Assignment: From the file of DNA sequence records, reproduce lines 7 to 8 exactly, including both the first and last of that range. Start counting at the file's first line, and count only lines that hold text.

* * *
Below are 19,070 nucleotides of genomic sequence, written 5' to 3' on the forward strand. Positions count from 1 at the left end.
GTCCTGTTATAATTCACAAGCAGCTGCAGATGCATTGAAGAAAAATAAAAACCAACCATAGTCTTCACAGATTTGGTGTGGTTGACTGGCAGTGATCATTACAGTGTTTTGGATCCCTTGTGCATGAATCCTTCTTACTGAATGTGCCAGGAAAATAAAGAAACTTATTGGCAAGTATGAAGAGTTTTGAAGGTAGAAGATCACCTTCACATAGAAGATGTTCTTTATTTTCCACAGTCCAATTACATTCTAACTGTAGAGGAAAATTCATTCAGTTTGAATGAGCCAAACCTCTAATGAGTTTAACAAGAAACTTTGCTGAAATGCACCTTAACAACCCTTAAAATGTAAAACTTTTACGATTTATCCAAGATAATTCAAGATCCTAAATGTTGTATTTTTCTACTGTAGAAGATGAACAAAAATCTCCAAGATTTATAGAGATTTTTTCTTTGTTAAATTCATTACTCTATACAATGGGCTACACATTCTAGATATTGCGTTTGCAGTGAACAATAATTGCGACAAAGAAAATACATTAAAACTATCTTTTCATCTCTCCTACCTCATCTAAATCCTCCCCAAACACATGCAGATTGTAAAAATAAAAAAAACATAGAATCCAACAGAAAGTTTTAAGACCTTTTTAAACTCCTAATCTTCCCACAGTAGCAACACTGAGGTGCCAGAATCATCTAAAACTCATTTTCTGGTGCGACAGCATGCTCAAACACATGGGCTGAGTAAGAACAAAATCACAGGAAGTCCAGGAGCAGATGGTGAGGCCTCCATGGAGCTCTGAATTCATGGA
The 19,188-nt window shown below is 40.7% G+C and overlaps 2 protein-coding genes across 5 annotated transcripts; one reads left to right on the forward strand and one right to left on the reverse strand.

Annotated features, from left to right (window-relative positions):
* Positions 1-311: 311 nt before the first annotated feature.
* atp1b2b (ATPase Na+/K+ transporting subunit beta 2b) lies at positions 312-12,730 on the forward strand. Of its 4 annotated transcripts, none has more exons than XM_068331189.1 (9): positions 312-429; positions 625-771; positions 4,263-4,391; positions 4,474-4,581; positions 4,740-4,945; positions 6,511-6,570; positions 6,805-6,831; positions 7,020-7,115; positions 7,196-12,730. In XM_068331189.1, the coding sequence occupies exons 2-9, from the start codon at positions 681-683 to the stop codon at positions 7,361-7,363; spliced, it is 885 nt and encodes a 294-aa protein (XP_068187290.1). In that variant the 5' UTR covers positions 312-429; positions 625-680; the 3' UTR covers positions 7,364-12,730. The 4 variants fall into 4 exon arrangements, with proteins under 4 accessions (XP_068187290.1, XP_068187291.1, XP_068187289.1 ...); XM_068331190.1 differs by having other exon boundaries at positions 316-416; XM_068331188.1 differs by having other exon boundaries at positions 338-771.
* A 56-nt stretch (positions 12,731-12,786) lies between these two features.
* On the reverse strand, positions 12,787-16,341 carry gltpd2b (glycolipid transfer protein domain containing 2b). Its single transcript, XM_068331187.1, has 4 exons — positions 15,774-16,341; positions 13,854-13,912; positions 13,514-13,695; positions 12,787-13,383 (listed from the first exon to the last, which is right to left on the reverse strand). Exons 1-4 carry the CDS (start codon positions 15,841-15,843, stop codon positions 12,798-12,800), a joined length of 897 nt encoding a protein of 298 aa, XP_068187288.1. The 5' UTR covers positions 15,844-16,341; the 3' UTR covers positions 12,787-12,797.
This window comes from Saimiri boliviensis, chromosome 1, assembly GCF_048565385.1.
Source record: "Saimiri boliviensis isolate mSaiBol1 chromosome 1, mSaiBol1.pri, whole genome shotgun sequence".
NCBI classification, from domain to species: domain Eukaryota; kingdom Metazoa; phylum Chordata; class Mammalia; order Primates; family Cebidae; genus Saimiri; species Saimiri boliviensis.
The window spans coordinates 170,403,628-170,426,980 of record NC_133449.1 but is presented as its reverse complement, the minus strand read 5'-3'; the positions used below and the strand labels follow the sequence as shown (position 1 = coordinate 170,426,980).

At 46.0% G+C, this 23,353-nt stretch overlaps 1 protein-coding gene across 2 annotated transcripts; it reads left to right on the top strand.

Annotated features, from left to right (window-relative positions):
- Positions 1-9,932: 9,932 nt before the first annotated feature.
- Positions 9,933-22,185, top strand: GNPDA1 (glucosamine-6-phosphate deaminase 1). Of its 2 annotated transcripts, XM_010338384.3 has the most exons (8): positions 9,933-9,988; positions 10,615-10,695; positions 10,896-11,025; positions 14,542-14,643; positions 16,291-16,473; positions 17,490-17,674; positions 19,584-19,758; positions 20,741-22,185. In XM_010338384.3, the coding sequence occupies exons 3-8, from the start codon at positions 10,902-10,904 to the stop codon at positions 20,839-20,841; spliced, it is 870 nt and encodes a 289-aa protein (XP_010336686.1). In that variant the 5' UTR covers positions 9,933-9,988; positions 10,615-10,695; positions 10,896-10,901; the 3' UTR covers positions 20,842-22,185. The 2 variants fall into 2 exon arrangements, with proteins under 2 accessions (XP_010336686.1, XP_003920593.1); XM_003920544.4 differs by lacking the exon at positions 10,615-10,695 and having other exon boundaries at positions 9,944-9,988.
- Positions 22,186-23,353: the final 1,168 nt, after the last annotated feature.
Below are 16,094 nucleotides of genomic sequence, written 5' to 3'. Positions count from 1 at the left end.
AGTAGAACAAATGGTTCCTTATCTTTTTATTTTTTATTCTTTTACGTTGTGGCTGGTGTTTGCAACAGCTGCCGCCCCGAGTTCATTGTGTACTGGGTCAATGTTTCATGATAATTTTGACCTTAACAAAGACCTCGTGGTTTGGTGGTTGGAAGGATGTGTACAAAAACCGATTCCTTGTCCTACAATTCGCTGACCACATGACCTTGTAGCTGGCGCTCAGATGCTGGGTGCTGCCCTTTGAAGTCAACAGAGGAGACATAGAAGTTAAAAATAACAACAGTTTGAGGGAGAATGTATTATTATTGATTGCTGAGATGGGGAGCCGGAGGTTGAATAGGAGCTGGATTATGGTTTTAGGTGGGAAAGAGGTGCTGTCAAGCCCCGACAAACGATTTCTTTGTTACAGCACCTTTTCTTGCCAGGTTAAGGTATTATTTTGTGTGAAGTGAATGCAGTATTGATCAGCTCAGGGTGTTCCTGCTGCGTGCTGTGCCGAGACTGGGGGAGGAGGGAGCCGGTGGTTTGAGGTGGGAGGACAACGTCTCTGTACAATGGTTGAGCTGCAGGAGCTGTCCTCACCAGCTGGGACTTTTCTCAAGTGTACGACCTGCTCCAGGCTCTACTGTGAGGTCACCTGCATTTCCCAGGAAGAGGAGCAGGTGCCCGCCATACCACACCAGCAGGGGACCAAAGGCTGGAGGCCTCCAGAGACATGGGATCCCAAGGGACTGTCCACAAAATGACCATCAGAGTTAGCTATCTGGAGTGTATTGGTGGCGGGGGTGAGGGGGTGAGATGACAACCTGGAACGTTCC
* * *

* A 56-nt stretch (positions 12,731-12,786) lies between these two features.
* On the reverse strand, positions 12,787-16,341 carry gltpd2b (glycolipid transfer protein domain containing 2b). Its single transcript, XM_068331187.1, has 4 exons — positions 15,774-16,341; positions 13,854-13,912; positions 13,514-13,695; positions 12,787-13,383 (listed from the first exon to the last, which is right to left on the reverse strand). Exons 1-4 carry the CDS (start codon positions 15,841-15,843, stop codon positions 12,798-12,800), a joined length of 897 nt encoding a protein of 298 aa, XP_068187288.1. The 5' UTR covers positions 15,844-16,341; the 3' UTR covers positions 12,787-12,797.